References in classic literature ?
Dashwood had taken the manuscript, and was turning over the leaves with a pair of rather dirty fingers, and casting critical glances up and down the neat pages.
Each moment, however, pressed upon him a conviction of the critical situation in which he had suffered his invaluable trust to be involved through his own confidence.
There certainly did not seem any harm in his frequenting the society of ladies, with a gallantry that appeared to be forced and a pleasure that to their critical eyes was certainly apocryphal.
Unfortunately (without design, or only with such instinctive design as gives no account of itself to the intellect) Phoebe, just at the critical moment, drew back; so that her highly respectable kinsman, with his body bent over the counter and his lips protruded, was betrayed into the rather absurd predicament of kissing the empty air.
For, thought Starbuck, I am here in this critical ocean to kill whales for my living, and not to be killed by them for theirs; and that hundreds of men had been so killed Starbuck well knew.
Bear in mind, too, that under these untoward circumstances he has to cut many feet deep in the flesh; and in that subterraneous manner, without so much as getting one single peep into the ever-contracting gash thus made, he must skilfully steer clear of all adjacent, interdicted parts, and exactly divide the spine at a critical point hard by its insertion into the skull.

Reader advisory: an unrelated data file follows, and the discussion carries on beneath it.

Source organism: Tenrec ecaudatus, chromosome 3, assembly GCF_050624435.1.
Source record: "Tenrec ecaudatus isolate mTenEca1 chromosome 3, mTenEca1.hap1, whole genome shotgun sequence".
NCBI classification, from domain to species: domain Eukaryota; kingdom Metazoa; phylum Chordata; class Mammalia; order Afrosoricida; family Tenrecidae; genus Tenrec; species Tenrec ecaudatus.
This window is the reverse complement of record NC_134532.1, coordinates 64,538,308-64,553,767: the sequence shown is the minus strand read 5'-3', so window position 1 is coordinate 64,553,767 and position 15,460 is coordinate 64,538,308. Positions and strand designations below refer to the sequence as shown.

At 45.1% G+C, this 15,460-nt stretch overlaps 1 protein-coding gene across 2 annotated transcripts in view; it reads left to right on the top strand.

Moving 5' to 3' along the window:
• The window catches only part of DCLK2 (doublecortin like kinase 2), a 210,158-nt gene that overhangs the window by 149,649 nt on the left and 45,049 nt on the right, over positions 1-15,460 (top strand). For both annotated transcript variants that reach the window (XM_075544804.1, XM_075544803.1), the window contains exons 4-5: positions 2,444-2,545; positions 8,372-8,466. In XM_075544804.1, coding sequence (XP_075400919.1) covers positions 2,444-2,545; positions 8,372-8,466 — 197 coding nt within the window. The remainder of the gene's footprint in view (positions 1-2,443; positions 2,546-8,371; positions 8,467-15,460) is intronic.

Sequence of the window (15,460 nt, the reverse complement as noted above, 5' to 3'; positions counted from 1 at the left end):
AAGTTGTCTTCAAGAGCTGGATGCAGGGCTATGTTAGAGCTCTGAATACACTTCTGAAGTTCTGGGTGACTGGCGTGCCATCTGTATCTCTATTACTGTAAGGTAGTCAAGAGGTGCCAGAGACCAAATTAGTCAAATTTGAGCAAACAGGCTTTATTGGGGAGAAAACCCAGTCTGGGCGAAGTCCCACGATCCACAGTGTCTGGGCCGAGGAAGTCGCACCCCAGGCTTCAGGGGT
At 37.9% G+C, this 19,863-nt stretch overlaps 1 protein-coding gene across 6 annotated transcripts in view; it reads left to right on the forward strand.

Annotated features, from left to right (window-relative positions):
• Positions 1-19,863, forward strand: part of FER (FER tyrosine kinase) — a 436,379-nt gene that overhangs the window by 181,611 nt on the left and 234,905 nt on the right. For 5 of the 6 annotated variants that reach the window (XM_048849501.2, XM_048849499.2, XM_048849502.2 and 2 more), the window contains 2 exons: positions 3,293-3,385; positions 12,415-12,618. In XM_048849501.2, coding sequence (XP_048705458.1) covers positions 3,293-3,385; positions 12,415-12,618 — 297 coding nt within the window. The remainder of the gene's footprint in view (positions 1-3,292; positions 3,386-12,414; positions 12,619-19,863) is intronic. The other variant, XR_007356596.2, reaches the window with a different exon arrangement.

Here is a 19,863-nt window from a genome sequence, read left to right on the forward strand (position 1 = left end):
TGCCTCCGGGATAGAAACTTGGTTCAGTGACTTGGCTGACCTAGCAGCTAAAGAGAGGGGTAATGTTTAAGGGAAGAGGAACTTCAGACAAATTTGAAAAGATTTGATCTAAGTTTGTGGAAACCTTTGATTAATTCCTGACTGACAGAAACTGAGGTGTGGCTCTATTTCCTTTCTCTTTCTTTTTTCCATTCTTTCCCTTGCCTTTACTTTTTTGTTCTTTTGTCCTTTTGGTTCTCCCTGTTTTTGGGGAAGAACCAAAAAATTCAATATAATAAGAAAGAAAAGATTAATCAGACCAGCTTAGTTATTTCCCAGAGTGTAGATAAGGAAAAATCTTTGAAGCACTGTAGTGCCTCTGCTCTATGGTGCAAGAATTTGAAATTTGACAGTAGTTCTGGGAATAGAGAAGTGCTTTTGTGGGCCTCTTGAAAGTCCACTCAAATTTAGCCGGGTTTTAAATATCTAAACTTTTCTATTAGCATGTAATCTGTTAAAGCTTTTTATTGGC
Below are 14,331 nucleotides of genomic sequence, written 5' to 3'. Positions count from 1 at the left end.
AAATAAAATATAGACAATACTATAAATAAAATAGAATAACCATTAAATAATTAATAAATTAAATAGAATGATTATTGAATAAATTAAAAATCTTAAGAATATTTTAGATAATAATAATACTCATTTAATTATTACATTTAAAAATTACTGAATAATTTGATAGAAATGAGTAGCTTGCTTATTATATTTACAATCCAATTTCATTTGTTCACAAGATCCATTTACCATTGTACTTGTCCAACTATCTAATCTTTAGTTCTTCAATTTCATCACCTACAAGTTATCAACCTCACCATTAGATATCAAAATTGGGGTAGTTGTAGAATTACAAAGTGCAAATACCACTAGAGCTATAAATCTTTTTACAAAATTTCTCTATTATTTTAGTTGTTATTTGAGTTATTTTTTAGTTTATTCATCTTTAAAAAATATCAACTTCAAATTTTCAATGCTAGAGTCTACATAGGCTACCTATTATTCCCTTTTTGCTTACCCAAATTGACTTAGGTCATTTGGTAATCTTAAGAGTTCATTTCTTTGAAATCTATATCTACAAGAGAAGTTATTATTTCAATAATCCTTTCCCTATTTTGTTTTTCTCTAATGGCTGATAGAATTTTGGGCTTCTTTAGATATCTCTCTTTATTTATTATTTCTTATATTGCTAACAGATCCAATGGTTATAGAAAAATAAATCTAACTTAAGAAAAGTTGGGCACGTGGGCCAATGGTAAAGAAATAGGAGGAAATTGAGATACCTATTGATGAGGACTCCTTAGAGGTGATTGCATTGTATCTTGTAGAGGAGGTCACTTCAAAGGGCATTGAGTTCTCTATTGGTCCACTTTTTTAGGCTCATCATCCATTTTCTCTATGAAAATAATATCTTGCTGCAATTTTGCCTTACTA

This was a critical time in Jurgis' life, and if he had been a weaker man he would have gone the way the rest did.
As she was also so white as not to be known as of colored lineage, without a critical survey, and her child was white also, it was much easier for her to pass on unsuspected.
If any were per- chance disposed to be jealous and critical before that, they experienced a change of heart, now.
Nothing but my cool behavior at this critical time saved us from another panic.
In a little while familiarity modified their fears and they gave the place a critical and interested exam- ination, rather admiring their own boldness, and won- dering at it, too.
One always fears that the platform may sink under the weight of youthful platitudes uttered on such occasions; yet one can never be properly critical, because the sight of the boys and girls themselves, those young and hopeful makers of to-morrow, disarms one's scorn.